Last week, Thursday I had a lovely night walking about and looking at art pieces and installations. There was a cold chill in the air, but people were snuggled in their warm coats, with their cameras close, as around 100 of us partook in a guided tour to the many wonderful art pieces and installations around Dandenong.
Nocturnal is a winter arts event that is held from 1-15 June. The description on the website goes like this:
‘ Each winter, in June, Dandenong streets come to life with a range of spectacular lighting and temporary public art projects in some of the least expected places! Together they offer the perfect opportunity to experience the city after dark – its laneways, car parks, nooks and crannies – and discover cutting edge work by established artists and art students from RMIT and Chisholm.’
There were many artists exhibited and we even got to meet and chat with them, although we couldn’t stay with one too long as we had to watch out for the time. We had to run through the tour pretty quickly as many of us arrived late, I was proud I actually made it on time, only just!
We met at the Town Hall, where we were greeted by hot Afghan green tea and chickpeas coated in coloured sugar, which offset the tea nicely. There was also an exhibit of photographs that we looked at while we waited to start the tour, which stimulated our art hungry minds.
Our group began the tour around some laneways, with hidden art just in plain sight. We looked at street lanterns with their beautiful colours, the work entitled ‘Dispense’ which was a series of vending machines by Nick Ilton, we saw some stencil art surveillance cameras entitled ‘Dark Spot’ by Daniel Wyatt. We also saw a video installation about street signs in a shop window entitled ‘Parking Illusions’ by Kosar Majani and Sylvia Riley-King; she can be seen wearing the orange scarf.
There was an amazing light pole installation entitled ‘Night Worker’ that was contorted into an organic spiral shape created by Robbie Rowlands. I quite liked that piece as it made you think about your everyday objects as having a presence and life, rather than just being inanimate objects.
We then headed over to a car park filled with creativity. Outside the car park there was the installation ‘Art Projection’ created by Chisholm students, and ‘Chromablitz’ created by Rowena Martinich across a glass facade. As we walked up the stairs we saw colourful bird illustrations and art pieces, like the hanging cave artwork in a corner resembling a small upside down city, it was a hidden treasure entitled ‘Looking In’ by Georgia Mill.
On the middle level car park there was booming orchestrated music playing through car sound systems entitled ‘Trio for Car Stereos’ by Daniel Denholm. One car stood out for me, the aqua coloured 1950s car, it was really beautiful. I would have loved to call it mine, a girl can dream! I went to the top of the car park where there was a couple of installations by Persian artist Kosar Majani. A piece atop a door caught my attention with its beautiful patterns of green, red and yellow, which was illuminated by backlit lights.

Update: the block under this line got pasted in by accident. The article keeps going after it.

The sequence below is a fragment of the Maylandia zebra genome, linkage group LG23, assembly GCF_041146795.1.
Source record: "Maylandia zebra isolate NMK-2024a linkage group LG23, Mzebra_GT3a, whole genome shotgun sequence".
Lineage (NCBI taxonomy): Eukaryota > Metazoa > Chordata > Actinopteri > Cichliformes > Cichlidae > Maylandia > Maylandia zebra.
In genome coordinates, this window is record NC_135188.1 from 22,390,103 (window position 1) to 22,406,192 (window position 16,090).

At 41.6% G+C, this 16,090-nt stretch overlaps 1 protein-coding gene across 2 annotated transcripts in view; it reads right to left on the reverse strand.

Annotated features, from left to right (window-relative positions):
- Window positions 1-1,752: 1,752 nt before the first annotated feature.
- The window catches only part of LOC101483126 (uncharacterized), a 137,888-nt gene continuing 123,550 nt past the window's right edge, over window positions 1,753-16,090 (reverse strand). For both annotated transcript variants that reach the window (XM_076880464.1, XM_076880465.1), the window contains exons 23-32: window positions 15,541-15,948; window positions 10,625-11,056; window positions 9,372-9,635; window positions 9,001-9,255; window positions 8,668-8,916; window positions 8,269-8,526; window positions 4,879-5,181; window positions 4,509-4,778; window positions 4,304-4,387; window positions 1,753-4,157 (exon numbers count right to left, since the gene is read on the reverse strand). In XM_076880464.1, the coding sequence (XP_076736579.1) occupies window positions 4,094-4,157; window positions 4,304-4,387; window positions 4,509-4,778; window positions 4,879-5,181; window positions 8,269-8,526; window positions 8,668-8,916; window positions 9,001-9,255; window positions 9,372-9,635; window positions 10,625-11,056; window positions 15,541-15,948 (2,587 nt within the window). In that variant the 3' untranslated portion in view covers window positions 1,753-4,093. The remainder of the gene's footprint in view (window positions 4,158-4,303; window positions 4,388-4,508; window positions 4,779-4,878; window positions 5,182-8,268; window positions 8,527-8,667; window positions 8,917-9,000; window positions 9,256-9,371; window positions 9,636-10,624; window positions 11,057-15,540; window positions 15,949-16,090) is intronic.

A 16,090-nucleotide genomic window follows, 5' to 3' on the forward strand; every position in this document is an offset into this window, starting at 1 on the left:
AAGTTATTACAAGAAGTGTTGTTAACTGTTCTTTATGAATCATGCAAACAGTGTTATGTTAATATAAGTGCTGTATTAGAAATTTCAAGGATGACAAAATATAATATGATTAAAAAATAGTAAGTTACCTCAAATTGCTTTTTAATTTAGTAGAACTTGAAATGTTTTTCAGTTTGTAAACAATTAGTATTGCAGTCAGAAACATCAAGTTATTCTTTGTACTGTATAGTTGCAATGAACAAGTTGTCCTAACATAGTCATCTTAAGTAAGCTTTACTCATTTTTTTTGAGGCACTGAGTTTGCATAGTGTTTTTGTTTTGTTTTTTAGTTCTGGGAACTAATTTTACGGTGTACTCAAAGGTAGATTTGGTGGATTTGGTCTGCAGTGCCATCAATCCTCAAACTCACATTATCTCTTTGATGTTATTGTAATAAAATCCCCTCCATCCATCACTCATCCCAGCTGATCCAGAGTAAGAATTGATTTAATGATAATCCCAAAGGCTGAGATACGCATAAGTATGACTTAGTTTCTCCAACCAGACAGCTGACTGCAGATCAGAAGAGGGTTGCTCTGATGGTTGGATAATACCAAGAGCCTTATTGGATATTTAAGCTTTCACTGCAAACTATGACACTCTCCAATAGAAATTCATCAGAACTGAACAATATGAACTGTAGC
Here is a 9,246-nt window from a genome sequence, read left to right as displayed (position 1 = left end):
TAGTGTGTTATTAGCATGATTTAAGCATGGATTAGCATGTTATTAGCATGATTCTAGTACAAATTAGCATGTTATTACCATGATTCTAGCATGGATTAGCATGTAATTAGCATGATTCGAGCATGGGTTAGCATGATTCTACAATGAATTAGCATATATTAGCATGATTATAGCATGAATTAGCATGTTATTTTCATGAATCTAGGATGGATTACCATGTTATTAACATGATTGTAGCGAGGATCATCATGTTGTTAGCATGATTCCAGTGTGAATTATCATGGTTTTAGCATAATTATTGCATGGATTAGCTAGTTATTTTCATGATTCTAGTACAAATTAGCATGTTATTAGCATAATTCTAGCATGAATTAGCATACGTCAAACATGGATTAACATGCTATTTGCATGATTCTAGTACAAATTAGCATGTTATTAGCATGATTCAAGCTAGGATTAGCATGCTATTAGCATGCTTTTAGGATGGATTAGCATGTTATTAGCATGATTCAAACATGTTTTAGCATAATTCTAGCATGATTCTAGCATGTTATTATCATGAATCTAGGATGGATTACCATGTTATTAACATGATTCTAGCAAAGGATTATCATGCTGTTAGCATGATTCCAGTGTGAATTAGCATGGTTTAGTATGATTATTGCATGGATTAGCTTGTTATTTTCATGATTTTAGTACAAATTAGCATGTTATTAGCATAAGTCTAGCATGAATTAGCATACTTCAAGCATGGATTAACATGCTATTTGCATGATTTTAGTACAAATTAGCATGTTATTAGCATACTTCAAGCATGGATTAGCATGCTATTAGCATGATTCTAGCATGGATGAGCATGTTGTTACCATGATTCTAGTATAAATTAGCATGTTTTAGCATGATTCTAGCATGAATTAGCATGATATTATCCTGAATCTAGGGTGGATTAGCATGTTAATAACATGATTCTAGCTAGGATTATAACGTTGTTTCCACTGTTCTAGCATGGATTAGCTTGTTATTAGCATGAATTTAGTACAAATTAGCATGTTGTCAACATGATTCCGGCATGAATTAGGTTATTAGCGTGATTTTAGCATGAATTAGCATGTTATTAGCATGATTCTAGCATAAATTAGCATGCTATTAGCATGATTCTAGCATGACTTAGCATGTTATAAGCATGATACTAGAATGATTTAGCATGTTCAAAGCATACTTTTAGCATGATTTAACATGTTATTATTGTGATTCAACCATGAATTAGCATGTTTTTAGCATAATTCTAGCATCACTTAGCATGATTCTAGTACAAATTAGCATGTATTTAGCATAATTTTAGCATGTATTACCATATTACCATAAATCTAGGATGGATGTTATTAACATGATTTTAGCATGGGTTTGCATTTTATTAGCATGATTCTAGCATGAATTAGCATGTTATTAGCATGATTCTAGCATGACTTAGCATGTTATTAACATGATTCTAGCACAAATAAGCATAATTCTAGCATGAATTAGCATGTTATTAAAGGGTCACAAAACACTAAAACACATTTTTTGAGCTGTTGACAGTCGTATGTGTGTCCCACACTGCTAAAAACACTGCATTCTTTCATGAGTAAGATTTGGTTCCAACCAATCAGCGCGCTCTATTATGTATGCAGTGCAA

The piece de résistance was the light projection that lit up the building opposite the car park entitled ‘Art Projection’ created by Ian de Grunchy. There were patterned images and photographs projected on the wall, from past and present artists work. It was an amazing piece that I really enjoyed.
From then I must admit I lost our group, ooops! As I took a rather long look around the previous installations. So we just decided to head of to the Walker Street Gallery, as that was the last stop. There was an art piece entitled ‘Quest for a Vacant Space’ created by Phil Nevin and Verne Krastins, across from the gallery. I had a lovely chat to one of the artists, Phil, as we discussed the theme of traffic and the artwork, and how adults weren’t as playful as children were towards the checker board game. It was also nice watching people interact with the piece. Our group came too, and our tour guide announced the tour was over.
We had coffee, hot chocolate and pizza to end the night with. And we explored the exhibit ‘Things that go bump in the night’, while ‘Laura’ a band entertained people at the back of the gallery.
I really loved the paintings that Heidi Yardley created; they were eternal, dark and had a stillness about them. I also loved the photographs entitled ‘The Mourners’ by Georgia Metaxas. You could feel the subject’s loss and loneliness.
In all I had a fabulous night filled with art and culture. Although they have been doing this winter arts event for 6 years this was my first time attending the tour and actually seeing the great art on offer to the public. It was such a fulfilling experience, I’ll definitely go again next year!
If you did go, how did you enjoy it? If not, is there an exhibition you saw recently?